Nearly 10 percent of today’s electricity in the United States comes from wind power. Renewable energy benefits the climate, air quality and public health by displacing emissions of greenhouse gases and air pollutants that would otherwise be produced by fossil fuel-based power plants.
A new MIT study finds that the health benefits associated with wind power could quadruple if operators prioritize reducing power from the most polluting fossil fuel-based power plants when wind power is available.
In the study published in Scientific progress, researchers analyzed hourly wind turbine activity as well as reported emissions from every fossil fuel-based power plant in the country between 2011 and 2017. They tracked emissions across the country and mapped pollutants to affected demographics. They then calculated regional air quality and associated health costs for each community.
Researchers found that in 2014, wind energy that was linked to state-level policies improved overall air quality, resulting in $2 billion in health benefits nationwide. However, only approximately 30 percent of these health benefits reach disadvantaged communities.
In addition, the team found that if the electricity industry reduced the production of the most polluting fossil fuel-based power plants, rather than the most energy-efficient plants, in times of wind power, the total health benefits could quadruple to $8.4 billion In the whole country. However, the results would have a similar demographic breakdown.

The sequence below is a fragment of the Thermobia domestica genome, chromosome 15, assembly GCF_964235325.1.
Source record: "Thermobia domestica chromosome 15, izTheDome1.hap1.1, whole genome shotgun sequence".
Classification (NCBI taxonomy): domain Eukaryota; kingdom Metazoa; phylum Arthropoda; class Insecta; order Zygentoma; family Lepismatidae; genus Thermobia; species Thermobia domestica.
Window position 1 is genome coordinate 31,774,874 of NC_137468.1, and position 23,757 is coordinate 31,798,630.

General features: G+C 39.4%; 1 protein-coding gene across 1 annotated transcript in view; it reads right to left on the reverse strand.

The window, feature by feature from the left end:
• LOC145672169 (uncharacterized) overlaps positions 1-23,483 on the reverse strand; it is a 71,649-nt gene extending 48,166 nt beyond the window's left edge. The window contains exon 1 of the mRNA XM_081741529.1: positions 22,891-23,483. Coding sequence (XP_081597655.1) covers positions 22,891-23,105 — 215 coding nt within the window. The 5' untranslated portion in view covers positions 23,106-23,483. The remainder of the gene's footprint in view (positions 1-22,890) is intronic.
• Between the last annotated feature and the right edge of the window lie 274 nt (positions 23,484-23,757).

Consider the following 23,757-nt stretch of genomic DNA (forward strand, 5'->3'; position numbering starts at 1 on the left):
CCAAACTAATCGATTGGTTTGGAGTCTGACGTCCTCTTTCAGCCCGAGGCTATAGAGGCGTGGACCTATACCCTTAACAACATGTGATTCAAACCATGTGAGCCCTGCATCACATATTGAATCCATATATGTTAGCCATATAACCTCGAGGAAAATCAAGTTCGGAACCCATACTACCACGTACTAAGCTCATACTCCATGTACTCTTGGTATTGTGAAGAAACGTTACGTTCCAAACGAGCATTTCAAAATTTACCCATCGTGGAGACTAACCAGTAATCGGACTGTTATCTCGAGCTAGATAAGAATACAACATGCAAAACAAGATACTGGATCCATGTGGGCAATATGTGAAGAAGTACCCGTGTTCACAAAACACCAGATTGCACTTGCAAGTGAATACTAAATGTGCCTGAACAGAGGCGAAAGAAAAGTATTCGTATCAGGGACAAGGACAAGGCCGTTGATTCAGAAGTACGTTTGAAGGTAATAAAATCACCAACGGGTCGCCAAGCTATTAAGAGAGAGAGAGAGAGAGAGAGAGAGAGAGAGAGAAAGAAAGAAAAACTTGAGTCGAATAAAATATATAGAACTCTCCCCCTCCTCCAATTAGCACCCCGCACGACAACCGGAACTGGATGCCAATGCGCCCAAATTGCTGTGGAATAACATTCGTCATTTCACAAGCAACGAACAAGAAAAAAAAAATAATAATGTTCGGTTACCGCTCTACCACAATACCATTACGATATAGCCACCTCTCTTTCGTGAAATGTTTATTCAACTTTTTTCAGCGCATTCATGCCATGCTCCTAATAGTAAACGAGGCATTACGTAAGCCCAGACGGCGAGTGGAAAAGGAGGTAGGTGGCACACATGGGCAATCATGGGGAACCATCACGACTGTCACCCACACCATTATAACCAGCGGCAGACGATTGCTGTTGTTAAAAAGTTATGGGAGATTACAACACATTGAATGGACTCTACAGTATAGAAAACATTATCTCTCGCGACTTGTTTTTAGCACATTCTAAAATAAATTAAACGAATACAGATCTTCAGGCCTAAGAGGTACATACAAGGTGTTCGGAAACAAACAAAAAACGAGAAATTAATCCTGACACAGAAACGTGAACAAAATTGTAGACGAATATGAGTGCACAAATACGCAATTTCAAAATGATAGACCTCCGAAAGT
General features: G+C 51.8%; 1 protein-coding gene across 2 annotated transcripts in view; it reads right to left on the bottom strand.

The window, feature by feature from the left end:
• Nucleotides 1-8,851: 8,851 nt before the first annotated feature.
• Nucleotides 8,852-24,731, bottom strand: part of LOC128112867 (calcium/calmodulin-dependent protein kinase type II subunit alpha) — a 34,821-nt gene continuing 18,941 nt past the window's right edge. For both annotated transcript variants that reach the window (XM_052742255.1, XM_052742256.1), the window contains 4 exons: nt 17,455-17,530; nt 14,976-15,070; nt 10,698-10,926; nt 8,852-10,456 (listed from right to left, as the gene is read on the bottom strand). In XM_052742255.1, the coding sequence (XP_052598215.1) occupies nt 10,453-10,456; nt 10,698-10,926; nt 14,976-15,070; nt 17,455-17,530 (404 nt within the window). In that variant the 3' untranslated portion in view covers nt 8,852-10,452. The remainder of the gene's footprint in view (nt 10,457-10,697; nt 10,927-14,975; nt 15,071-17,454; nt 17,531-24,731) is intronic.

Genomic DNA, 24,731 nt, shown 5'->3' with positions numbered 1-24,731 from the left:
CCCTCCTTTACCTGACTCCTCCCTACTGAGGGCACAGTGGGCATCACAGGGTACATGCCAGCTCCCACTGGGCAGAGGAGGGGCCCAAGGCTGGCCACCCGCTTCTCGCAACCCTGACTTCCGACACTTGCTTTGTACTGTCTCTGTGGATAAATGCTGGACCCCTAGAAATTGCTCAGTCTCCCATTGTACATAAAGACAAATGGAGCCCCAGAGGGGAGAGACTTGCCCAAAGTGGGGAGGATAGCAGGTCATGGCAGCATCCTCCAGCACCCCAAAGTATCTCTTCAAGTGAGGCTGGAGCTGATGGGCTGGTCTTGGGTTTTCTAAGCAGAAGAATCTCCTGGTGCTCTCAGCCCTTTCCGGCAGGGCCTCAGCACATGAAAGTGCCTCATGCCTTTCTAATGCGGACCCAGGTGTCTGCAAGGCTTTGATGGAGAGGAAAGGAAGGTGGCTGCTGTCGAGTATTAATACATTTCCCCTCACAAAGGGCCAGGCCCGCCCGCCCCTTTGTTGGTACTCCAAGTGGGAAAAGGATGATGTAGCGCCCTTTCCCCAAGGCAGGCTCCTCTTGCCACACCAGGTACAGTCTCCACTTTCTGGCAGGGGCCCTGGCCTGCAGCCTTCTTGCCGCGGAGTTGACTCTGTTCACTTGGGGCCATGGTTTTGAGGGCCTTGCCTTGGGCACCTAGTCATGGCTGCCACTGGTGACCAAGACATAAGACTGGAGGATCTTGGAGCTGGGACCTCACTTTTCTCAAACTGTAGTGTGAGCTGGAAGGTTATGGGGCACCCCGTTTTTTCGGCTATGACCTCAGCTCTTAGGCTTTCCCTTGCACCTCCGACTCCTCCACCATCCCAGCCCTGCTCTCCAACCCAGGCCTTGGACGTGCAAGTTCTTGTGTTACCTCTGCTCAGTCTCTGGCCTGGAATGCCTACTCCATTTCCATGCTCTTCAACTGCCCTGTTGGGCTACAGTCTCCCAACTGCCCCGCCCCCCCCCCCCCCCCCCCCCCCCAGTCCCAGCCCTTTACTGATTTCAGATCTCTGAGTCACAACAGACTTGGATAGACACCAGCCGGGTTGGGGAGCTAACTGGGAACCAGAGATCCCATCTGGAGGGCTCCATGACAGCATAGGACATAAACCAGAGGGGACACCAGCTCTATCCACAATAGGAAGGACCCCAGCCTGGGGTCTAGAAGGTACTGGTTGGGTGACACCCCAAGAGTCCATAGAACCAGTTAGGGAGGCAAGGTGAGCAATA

“We found that prioritizing health is a great way to maximize benefits in a widespread way in the US, which is a very positive thing. But it suggests it won’t address the differences,” said study co-author Noel Selin, a professor in the Institute for Data, Systems and Society and the Department of Earth, Atmospheric and Planetary Sciences at MIT. “To address air pollution disparities, you cannot simply focus on the electricity sector or renewables and rely on the overall benefits of air pollution addressing these real and persistent racial and ethnic disparities.” You’ll have to look at other sources of air pollution, as well as the underlying systemic factors that determine where plants are located and where people live.”